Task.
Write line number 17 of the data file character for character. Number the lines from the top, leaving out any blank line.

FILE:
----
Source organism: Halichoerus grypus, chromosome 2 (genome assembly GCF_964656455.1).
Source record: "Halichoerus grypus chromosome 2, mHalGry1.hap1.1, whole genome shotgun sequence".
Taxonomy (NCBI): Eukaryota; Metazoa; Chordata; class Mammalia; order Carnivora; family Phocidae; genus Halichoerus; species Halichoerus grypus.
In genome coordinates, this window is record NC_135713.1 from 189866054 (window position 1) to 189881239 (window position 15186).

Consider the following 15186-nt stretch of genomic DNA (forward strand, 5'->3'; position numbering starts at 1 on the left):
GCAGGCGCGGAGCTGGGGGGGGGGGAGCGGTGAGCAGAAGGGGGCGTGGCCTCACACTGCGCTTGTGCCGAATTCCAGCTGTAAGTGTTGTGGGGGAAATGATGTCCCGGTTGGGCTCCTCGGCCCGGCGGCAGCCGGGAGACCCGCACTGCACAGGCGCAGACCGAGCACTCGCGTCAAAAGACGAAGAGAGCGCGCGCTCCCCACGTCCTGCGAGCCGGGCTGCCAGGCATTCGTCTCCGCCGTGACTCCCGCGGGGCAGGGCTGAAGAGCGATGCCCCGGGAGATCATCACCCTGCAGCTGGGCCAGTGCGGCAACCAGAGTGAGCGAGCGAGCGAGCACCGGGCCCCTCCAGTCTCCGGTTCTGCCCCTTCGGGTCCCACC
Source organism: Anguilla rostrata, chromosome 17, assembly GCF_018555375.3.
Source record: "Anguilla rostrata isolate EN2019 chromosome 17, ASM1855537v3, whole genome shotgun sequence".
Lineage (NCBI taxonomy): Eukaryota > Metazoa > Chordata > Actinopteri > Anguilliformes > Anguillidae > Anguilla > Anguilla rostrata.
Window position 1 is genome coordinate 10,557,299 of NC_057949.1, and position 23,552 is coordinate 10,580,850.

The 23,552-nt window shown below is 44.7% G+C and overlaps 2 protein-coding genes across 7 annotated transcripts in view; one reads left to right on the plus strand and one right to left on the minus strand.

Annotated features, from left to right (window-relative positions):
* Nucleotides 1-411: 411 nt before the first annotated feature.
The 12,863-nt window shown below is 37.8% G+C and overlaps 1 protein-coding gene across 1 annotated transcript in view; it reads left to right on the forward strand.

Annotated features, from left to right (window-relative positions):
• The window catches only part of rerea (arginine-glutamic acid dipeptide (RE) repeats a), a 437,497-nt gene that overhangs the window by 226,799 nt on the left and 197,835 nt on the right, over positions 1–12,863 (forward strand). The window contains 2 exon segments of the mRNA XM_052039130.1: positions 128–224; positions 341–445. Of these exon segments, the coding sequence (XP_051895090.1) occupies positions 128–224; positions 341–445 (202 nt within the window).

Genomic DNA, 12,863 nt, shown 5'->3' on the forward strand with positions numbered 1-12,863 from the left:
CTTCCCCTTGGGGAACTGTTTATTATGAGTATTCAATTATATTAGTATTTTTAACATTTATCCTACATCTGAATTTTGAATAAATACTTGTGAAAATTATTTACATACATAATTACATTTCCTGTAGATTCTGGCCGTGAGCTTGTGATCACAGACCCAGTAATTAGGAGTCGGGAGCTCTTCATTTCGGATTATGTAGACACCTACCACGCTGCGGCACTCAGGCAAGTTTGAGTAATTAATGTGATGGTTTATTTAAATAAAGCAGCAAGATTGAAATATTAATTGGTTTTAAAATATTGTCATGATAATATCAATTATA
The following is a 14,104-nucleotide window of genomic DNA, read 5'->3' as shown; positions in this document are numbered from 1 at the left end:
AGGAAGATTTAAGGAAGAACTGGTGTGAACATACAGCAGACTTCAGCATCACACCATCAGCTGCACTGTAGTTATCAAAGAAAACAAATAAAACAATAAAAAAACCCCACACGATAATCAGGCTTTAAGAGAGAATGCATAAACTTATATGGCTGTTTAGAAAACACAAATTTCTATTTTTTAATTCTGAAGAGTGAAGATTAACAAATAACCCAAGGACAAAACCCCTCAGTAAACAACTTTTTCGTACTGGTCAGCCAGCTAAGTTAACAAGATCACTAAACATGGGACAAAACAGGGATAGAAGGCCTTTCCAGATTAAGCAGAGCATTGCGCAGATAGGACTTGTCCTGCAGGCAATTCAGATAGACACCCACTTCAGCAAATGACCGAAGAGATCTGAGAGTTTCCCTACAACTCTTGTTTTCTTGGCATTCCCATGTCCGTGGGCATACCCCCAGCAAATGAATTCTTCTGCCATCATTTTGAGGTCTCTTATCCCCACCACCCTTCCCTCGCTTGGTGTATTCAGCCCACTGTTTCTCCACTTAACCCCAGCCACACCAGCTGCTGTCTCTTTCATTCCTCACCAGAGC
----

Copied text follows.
Genomic DNA, 12,863 nt, shown 5'->3' on the forward strand with positions numbered 1-12,863 from the left: